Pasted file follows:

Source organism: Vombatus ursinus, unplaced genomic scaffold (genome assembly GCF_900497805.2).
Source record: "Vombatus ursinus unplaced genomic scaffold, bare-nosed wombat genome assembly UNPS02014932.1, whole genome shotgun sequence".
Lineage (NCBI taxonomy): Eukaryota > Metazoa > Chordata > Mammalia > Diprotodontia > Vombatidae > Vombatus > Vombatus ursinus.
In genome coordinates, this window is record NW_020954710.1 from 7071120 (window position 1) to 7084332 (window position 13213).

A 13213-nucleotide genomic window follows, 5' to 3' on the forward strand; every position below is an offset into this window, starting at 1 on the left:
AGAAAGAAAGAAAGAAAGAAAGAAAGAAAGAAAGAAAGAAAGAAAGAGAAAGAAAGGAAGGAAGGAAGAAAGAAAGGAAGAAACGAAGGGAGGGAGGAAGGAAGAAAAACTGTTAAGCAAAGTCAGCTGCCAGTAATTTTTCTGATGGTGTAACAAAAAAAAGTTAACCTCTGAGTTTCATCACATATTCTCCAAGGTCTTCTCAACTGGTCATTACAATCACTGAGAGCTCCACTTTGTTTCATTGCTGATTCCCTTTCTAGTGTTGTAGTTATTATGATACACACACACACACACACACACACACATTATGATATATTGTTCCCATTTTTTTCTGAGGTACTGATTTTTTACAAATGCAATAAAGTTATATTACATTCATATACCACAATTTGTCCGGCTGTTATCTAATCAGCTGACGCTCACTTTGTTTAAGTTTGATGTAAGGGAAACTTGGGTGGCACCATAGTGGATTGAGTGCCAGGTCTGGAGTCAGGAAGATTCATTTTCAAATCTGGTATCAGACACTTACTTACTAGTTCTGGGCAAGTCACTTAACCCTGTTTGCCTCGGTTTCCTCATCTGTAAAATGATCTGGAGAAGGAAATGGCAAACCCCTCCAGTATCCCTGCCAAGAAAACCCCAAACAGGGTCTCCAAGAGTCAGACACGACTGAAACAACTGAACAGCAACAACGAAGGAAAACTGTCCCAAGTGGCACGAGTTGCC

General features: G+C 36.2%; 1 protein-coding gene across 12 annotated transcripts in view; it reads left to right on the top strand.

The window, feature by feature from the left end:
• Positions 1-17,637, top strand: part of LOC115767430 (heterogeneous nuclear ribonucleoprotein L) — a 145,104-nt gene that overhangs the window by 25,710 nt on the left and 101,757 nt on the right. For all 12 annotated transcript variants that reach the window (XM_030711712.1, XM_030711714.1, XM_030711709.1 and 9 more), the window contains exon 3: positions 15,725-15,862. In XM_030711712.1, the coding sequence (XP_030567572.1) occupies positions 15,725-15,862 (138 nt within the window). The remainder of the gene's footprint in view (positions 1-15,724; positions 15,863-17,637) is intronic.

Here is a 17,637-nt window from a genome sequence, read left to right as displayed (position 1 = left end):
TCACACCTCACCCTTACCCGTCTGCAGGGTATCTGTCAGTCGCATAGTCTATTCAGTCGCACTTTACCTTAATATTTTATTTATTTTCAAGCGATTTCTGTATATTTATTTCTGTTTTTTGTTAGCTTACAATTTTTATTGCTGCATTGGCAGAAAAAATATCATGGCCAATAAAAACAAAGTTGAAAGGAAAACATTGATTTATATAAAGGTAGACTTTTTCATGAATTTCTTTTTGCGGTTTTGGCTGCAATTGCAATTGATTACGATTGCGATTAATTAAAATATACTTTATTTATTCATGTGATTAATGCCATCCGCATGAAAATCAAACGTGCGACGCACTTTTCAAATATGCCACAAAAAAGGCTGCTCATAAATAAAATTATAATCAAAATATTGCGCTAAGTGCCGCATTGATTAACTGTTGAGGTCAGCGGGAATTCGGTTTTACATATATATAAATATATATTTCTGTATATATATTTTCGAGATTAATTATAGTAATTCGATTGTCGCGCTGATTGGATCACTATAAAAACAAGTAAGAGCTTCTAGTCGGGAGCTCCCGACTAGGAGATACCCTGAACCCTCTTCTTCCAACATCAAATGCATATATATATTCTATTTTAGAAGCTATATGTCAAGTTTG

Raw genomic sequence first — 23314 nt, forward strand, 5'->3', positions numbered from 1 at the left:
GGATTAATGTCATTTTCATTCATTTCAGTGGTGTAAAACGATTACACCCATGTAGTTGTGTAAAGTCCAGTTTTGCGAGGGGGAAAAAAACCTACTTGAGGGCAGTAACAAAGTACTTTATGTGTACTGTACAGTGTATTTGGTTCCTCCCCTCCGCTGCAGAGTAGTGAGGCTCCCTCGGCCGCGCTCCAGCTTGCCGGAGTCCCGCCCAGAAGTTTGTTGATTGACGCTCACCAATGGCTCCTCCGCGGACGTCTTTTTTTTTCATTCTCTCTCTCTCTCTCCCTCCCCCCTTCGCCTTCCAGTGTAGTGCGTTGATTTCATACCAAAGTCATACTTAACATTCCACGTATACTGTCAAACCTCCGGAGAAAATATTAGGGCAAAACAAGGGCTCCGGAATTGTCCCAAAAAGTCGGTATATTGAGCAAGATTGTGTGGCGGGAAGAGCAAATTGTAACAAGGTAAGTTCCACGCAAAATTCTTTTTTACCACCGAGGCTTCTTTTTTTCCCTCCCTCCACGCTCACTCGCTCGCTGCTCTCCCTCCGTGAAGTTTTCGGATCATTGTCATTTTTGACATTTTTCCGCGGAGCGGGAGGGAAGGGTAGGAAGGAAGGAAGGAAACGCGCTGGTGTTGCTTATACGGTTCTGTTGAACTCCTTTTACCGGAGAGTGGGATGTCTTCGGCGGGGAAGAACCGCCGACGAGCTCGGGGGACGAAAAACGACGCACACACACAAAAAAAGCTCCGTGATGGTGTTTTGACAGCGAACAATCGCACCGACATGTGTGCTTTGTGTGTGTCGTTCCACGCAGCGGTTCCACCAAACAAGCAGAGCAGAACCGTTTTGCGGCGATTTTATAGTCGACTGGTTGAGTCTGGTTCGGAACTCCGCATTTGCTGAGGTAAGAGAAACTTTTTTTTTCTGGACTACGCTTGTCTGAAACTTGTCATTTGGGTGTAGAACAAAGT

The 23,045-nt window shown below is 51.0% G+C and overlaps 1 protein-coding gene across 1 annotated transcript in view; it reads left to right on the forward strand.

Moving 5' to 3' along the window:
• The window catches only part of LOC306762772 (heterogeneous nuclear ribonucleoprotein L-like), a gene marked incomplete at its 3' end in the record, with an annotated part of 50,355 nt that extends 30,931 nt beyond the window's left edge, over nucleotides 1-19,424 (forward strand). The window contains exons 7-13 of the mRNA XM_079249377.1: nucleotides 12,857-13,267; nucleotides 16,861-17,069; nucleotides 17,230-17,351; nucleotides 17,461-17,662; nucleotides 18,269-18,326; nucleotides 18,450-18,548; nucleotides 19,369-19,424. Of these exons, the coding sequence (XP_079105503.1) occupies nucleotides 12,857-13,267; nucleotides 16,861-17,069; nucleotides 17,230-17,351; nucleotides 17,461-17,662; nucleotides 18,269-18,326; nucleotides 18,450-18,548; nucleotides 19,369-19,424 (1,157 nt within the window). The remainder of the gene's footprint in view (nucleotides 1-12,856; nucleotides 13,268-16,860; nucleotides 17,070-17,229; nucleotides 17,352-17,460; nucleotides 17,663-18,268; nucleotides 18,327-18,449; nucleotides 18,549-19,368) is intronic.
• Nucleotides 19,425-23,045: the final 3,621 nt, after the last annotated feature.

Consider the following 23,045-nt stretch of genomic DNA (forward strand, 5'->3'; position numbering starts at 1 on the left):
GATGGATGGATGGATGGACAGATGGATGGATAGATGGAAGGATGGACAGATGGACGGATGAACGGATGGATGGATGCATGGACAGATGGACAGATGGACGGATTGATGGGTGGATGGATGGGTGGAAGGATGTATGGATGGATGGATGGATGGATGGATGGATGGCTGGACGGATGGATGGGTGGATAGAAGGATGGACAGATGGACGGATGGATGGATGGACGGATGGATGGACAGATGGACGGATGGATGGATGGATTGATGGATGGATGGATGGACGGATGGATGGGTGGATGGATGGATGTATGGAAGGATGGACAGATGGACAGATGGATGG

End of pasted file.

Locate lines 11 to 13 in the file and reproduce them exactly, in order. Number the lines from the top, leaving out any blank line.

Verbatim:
TCACACCTCACCCTTACCCGTCTGCAGGGTATCTGTCAGTCGCATAGTCTATTCAGTCGCACTTTACCTTAATATTTTATTTATTTTCAAGCGATTTCTGTATATTTATTTCTGTTTTTTGTTAGCTTACAATTTTTATTGCTGCATTGGCAGAAAAAATATCATGGCCAATAAAAACAAAGTTGAAAGGAAAACATTGATTTATATAAAGGTAGACTTTTTCATGAATTTCTTTTTGCGGTTTTGGCTGCAATTGCAATTGATTACGATTGCGATTAATTAAAATATACTTTATTTATTCATGTGATTAATGCCATCCGCATGAAAATCAAACGTGCGACGCACTTTTCAAATATGCCACAAAAAAGGCTGCTCATAAATAAAATTATAATCAAAATATTGCGCTAAGTGCCGCATTGATTAACTGTTGAGGTCAGCGGGAATTCGGTTTTACATATATATAAATATATATTTCTGTATATATATTTTCGAGATTAATTATAGTAATTCGATTGTCGCGCTGATTGGATCACTATAAAAACAAGTAAGAGCTTCTAGTCGGGAGCTCCCGACTAGGAGATACCCTGAACCCTCTTCTTCCAACATCAAATGCATATATATATTCTATTTTAGAAGCTATATGTCAAGTTTG

Raw genomic sequence first — 23314 nt, forward strand, 5'->3', positions numbered from 1 at the left:
GGATTAATGTCATTTTCATTCATTTCAGTGGTGTAAAACGATTACACCCATGTAGTTGTGTAAAGTCCAGTTTTGCGAGGGGGAAAAAAACCTACTTGAGGGCAGTAACAAAGTACTTTATGTGTACTGTACAGTGTATTTGGTTCCTCCCCTCCGCTGCAGAGTAGTGAGGCTCCCTCGGCCGCGCTCCAGCTTGCCGGAGTCCCGCCCAGAAGTTTGTTGATTGACGCTCACCAATGGCTCCTCCGCGGACGTCTTTTTTTTTCATTCTCTCTCTCTCTCTCCCTCCCCCCTTCGCCTTCCAGTGTAGTGCGTTGATTTCATACCAAAGTCATACTTAACATTCCACGTATACTGTCAAACCTCCGGAGAAAATATTAGGGCAAAACAAGGGCTCCGGAATTGTCCCAAAAAGTCGGTATATTGAGCAAGATTGTGTGGCGGGAAGAGCAAATTGTAACAAGGTAAGTTCCACGCAAAATTCTTTTTTACCACCGAGGCTTCTTTTTTTCCCTCCCTCCACGCTCACTCGCTCGCTGCTCTCCCTCCGTGAAGTTTTCGGATCATTGTCATTTTTGACATTTTTCCGCGGAGCGGGAGGGAAGGGTAGGAAGGAAGGAAGGAAACGCGCTGGTGTTGCTTATACGGTTCTGTTGAACTCCTTTTACCGGAGAGTGGGATGTCTTCGGCGGGGAAGAACCGCCGACGAGCTCGGGGGACGAAAAACGACGCACACACACAAAAAAAGCTCCGTGATGGTGTTTTGACAGCGAACAATCGCACCGACATGTGTGCTTTGTGTGTGTCGTTCCACGCAGCGGTTCCACCAAACAAGCAGAGCAGAACCGTTTTGCGGCGATTTTATAGTCGACTGGTTGAGTCTGGTTCGGAACTCCGCATTTGCTGAGGTAAGAGAAACTTTTTTTTTCTGGACTACGCTTGTCTGAAACTTGTCATTTGGGTGTAGAACAAAGT